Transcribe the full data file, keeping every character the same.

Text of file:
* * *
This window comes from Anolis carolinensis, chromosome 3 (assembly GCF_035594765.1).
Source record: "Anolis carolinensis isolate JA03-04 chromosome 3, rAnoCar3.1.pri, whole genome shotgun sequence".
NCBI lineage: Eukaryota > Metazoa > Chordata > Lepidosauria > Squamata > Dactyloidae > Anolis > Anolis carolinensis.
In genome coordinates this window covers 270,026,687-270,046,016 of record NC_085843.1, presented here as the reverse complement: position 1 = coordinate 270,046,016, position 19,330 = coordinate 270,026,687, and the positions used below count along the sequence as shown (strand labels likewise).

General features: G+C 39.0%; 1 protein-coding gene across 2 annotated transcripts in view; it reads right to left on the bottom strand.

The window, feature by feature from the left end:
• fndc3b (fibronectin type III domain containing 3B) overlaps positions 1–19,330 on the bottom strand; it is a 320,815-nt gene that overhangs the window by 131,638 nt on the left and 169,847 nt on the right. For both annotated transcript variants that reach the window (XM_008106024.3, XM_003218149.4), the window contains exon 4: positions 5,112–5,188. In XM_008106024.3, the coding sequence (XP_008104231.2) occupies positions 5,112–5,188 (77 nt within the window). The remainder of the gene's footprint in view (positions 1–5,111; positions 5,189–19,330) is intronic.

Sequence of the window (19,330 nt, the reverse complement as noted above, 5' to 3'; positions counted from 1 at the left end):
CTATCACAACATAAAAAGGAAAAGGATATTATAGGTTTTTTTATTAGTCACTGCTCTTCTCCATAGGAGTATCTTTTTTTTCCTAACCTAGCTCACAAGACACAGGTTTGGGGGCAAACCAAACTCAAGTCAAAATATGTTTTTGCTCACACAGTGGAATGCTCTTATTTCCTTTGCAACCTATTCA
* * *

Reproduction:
This window comes from Anolis carolinensis, chromosome 3 (assembly GCF_035594765.1).
Source record: "Anolis carolinensis isolate JA03-04 chromosome 3, rAnoCar3.1.pri, whole genome shotgun sequence".
NCBI lineage: Eukaryota > Metazoa > Chordata > Lepidosauria > Squamata > Dactyloidae > Anolis > Anolis carolinensis.
In genome coordinates this window covers 270,026,687-270,046,016 of record NC_085843.1, presented here as the reverse complement: position 1 = coordinate 270,046,016, position 19,330 = coordinate 270,026,687, and the positions used below count along the sequence as shown (strand labels likewise).

General features: G+C 39.0%; 1 protein-coding gene across 2 annotated transcripts in view; it reads right to left on the bottom strand.

The window, feature by feature from the left end:
• fndc3b (fibronectin type III domain containing 3B) overlaps positions 1–19,330 on the bottom strand; it is a 320,815-nt gene that overhangs the window by 131,638 nt on the left and 169,847 nt on the right. For both annotated transcript variants that reach the window (XM_008106024.3, XM_003218149.4), the window contains exon 4: positions 5,112–5,188. In XM_008106024.3, the coding sequence (XP_008104231.2) occupies positions 5,112–5,188 (77 nt within the window). The remainder of the gene's footprint in view (positions 1–5,111; positions 5,189–19,330) is intronic.

Sequence of the window (19,330 nt, the reverse complement as noted above, 5' to 3'; positions counted from 1 at the left end):
CTATCACAACATAAAAAGGAAAAGGATATTATAGGTTTTTTTATTAGTCACTGCTCTTCTCCATAGGAGTATCTTTTTTTTCCTAACCTAGCTCACAAGACACAGGTTTGGGGGCAAACCAAACTCAAGTCAAAATATGTTTTTGCTCACACAGTGGAATGCTCTTATTTCCTTTGCAACCTATTCA